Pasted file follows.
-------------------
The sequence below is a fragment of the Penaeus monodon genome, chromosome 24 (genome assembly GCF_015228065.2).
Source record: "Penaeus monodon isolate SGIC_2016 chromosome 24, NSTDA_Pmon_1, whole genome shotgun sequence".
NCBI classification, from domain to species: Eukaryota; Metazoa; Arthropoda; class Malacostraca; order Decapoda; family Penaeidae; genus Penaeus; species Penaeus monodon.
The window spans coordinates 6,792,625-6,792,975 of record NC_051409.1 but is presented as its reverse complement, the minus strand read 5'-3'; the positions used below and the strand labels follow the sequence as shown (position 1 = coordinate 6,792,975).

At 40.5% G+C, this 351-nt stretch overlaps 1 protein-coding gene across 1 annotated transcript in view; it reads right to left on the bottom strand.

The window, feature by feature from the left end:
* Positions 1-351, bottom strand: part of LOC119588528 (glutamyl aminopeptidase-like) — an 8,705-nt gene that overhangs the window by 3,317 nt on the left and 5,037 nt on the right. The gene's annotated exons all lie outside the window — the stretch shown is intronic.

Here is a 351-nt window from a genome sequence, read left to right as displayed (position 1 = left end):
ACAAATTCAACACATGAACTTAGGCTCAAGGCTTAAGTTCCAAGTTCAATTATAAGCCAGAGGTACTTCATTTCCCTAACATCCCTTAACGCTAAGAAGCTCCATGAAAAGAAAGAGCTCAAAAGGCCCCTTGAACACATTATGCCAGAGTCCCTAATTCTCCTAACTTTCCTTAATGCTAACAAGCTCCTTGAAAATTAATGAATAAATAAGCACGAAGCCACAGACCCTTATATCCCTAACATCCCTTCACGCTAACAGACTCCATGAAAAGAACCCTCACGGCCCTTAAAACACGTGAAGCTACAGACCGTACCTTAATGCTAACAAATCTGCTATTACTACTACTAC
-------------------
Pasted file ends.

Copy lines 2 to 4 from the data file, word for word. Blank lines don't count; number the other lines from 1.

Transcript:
Source record: "Penaeus monodon isolate SGIC_2016 chromosome 24, NSTDA_Pmon_1, whole genome shotgun sequence".
NCBI classification, from domain to species: Eukaryota; Metazoa; Arthropoda; class Malacostraca; order Decapoda; family Penaeidae; genus Penaeus; species Penaeus monodon.
The window spans coordinates 6,792,625-6,792,975 of record NC_051409.1 but is presented as its reverse complement, the minus strand read 5'-3'; the positions used below and the strand labels follow the sequence as shown (position 1 = coordinate 6,792,975).